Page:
June 5, 2015 | The Two Effects | Alexa Moody
On a previous blog, I took the time to outline what the Werther effect was. In essence, the "Werther Effect" is the official-sounding name for "Copycat Suicides". The Werther effect was coined around the late 1700's when Johann Wolfgang von Goethe published a book titled The Sorrows of Young Werther. In this particular work (spoiler alert!) the main character, Werther, finds himself in a love triangle, and he believes the only way out is by taking his life. The Sorrows of Young Werther was Goethe's first major success, however this success lead to many copycat suicides as fans of his work found that they could connect in some way with Werther, thus deciding to take their own lives as well, many in the same manner outlined in the book.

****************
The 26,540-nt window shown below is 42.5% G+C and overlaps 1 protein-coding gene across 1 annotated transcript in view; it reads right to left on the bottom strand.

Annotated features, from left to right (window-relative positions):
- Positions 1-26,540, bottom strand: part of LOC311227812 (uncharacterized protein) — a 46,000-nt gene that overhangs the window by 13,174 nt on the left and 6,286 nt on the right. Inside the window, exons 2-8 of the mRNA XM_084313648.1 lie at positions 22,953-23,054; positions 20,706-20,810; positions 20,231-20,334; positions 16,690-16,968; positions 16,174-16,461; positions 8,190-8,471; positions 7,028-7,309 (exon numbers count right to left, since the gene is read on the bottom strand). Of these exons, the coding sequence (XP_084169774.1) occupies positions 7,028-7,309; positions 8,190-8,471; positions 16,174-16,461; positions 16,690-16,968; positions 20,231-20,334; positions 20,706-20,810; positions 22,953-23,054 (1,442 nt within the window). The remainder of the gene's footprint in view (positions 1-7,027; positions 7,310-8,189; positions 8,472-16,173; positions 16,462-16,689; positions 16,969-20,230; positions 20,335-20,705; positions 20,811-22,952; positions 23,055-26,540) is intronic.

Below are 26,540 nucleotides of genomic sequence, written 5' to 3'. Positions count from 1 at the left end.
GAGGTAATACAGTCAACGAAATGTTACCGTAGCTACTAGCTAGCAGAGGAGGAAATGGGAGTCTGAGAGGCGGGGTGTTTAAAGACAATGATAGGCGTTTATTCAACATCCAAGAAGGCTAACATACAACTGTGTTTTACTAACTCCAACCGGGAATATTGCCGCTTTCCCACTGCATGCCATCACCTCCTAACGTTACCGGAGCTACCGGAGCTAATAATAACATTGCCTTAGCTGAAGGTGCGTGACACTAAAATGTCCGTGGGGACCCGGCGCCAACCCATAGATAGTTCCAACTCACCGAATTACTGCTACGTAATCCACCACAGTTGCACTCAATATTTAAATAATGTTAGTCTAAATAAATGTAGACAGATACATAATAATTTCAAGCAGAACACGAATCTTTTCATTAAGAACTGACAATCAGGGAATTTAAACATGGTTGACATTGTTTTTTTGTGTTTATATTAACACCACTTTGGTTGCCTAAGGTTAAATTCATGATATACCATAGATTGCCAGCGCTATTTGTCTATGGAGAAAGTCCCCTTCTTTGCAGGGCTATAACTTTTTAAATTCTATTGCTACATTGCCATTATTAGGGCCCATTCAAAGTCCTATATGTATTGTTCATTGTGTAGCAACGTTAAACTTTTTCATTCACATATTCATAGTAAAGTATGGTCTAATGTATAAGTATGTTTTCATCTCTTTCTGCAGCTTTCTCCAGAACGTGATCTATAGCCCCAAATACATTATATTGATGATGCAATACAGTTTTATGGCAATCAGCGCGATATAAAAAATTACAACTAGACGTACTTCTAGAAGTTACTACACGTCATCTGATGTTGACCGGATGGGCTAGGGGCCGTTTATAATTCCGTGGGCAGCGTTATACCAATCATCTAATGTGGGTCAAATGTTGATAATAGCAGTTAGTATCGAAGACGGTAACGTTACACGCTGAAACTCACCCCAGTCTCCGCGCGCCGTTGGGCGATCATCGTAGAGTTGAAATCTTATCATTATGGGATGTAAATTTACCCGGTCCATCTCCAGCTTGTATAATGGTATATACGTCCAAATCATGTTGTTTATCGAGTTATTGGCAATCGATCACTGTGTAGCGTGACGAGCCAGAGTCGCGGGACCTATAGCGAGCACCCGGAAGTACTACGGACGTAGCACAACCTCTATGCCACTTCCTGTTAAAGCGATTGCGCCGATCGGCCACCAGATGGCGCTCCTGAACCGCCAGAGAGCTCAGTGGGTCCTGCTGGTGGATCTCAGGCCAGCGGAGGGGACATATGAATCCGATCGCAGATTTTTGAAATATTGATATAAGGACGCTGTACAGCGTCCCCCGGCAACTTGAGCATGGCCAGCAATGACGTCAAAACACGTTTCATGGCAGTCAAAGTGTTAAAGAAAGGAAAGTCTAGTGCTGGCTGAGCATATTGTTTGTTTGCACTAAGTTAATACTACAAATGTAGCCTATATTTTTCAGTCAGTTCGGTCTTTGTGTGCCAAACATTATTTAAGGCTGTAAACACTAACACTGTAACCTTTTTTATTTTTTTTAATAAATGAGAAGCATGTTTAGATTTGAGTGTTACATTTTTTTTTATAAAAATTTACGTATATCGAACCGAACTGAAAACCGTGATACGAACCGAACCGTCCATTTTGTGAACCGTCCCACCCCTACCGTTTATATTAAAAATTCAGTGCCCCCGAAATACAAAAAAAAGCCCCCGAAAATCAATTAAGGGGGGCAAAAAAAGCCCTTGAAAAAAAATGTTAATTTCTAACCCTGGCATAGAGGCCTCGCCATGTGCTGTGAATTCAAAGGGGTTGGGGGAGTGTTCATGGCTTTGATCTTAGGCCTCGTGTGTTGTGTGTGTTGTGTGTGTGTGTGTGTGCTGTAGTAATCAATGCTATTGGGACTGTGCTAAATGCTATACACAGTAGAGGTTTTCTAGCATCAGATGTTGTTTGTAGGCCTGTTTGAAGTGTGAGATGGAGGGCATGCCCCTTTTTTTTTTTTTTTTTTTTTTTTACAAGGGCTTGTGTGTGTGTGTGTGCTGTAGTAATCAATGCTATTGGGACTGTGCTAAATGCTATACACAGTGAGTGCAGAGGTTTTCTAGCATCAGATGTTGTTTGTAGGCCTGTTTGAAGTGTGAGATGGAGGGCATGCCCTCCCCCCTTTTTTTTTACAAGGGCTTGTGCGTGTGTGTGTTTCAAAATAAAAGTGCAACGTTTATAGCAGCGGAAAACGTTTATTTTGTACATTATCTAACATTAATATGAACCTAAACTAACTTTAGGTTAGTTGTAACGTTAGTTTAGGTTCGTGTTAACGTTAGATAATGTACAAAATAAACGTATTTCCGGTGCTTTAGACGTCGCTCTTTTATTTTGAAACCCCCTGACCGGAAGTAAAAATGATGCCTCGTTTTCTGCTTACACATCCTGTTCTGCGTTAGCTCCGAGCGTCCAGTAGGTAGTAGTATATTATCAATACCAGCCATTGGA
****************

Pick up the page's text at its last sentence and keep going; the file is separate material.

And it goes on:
This phenomenon brought to light the idea of copycat suicides (an emulation of another suicide that the person attempting suicide knows about either from local knowledge or due to accounts or depictions of the original suicide on television and in other media) and suicide contagion (the process whereby one suicide or suicidal act within a school, community, or geographic area increases the likelihood that others will attempt or complete suicide.) [...]
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